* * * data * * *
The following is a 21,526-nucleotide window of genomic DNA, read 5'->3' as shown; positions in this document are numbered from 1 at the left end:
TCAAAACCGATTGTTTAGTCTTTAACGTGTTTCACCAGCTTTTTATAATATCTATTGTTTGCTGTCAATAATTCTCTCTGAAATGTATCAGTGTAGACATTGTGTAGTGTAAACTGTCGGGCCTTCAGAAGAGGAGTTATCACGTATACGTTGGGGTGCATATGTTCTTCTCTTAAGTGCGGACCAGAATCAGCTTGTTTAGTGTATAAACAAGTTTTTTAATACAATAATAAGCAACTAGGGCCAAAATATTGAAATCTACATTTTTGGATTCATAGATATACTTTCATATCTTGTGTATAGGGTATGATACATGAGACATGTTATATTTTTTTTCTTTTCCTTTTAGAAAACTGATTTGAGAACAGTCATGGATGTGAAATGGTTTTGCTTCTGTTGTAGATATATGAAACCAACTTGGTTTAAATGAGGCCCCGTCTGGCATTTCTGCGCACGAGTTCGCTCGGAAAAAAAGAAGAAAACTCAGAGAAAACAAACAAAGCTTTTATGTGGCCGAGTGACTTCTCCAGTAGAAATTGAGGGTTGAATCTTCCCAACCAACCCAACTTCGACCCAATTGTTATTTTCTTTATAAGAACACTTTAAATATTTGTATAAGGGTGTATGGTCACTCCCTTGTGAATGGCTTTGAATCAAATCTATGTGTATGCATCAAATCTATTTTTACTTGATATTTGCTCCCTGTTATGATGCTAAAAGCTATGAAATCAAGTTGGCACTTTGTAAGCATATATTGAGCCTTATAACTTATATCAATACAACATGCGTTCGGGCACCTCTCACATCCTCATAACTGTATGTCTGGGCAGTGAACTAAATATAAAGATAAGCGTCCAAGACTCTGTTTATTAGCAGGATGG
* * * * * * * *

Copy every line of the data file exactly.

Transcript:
The following is a 21,526-nucleotide window of genomic DNA, read 5'->3' as shown; positions in this document are numbered from 1 at the left end:
TCAAAACCGATTGTTTAGTCTTTAACGTGTTTCACCAGCTTTTTATAATATCTATTGTTTGCTGTCAATAATTCTCTCTGAAATGTATCAGTGTAGACATTGTGTAGTGTAAACTGTCGGGCCTTCAGAAGAGGAGTTATCACGTATACGTTGGGGTGCATATGTTCTTCTCTTAAGTGCGGACCAGAATCAGCTTGTTTAGTGTATAAACAAGTTTTTTAATACAATAATAAGCAACTAGGGCCAAAATATTGAAATCTACATTTTTGGATTCATAGATATACTTTCATATCTTGTGTATAGGGTATGATACATGAGACATGTTATATTTTTTTTCTTTTCCTTTTAGAAAACTGATTTGAGAACAGTCATGGATGTGAAATGGTTTTGCTTCTGTTGTAGATATATGAAACCAACTTGGTTTAAATGAGGCCCCGTCTGGCATTTCTGCGCACGAGTTCGCTCGGAAAAAAAGAAGAAAACTCAGAGAAAACAAACAAAGCTTTTATGTGGCCGAGTGACTTCTCCAGTAGAAATTGAGGGTTGAATCTTCCCAACCAACCCAACTTCGACCCAATTGTTATTTTCTTTATAAGAACACTTTAAATATTTGTATAAGGGTGTATGGTCACTCCCTTGTGAATGGCTTTGAATCAAATCTATGTGTATGCATCAAATCTATTTTTACTTGATATTTGCTCCCTGTTATGATGCTAAAAGCTATGAAATCAAGTTGGCACTTTGTAAGCATATATTGAGCCTTATAACTTATATCAATACAACATGCGTTCGGGCACCTCTCACATCCTCATAACTGTATGTCTGGGCAGTGAACTAAATATAAAGATAAGCGTCCAAGACTCTGTTTATTAGCAGGATGG